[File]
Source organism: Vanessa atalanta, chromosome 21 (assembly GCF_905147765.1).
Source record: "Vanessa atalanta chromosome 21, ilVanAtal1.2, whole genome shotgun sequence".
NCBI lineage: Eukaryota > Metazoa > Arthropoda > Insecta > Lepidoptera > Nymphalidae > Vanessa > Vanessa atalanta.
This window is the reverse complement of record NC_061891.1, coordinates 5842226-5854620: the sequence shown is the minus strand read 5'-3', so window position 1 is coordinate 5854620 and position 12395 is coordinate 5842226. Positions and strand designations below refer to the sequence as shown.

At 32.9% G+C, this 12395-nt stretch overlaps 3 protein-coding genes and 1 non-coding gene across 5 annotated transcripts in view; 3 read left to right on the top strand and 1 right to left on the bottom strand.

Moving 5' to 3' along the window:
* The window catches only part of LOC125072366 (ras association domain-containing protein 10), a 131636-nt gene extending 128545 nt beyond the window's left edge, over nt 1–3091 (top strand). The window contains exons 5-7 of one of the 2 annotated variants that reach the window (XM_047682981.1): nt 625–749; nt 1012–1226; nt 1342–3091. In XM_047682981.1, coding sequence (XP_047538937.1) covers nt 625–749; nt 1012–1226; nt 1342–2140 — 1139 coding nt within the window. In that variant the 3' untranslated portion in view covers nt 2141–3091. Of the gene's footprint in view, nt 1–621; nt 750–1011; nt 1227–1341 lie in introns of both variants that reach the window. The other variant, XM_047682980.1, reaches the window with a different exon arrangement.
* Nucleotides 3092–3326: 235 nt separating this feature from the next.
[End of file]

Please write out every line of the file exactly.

Source organism: Vanessa atalanta, chromosome 21 (assembly GCF_905147765.1).
Source record: "Vanessa atalanta chromosome 21, ilVanAtal1.2, whole genome shotgun sequence".
NCBI lineage: Eukaryota > Metazoa > Arthropoda > Insecta > Lepidoptera > Nymphalidae > Vanessa > Vanessa atalanta.
This window is the reverse complement of record NC_061891.1, coordinates 5842226-5854620: the sequence shown is the minus strand read 5'-3', so window position 1 is coordinate 5854620 and position 12395 is coordinate 5842226. Positions and strand designations below refer to the sequence as shown.

At 32.9% G+C, this 12395-nt stretch overlaps 3 protein-coding genes and 1 non-coding gene across 5 annotated transcripts in view; 3 read left to right on the top strand and 1 right to left on the bottom strand.

Moving 5' to 3' along the window:
* The window catches only part of LOC125072366 (ras association domain-containing protein 10), a 131636-nt gene extending 128545 nt beyond the window's left edge, over nt 1–3091 (top strand). The window contains exons 5-7 of one of the 2 annotated variants that reach the window (XM_047682981.1): nt 625–749; nt 1012–1226; nt 1342–3091. In XM_047682981.1, coding sequence (XP_047538937.1) covers nt 625–749; nt 1012–1226; nt 1342–2140 — 1139 coding nt within the window. In that variant the 3' untranslated portion in view covers nt 2141–3091. Of the gene's footprint in view, nt 1–621; nt 750–1011; nt 1227–1341 lie in introns of both variants that reach the window. The other variant, XM_047682980.1, reaches the window with a different exon arrangement.
* Nucleotides 3092–3326: 235 nt separating this feature from the next.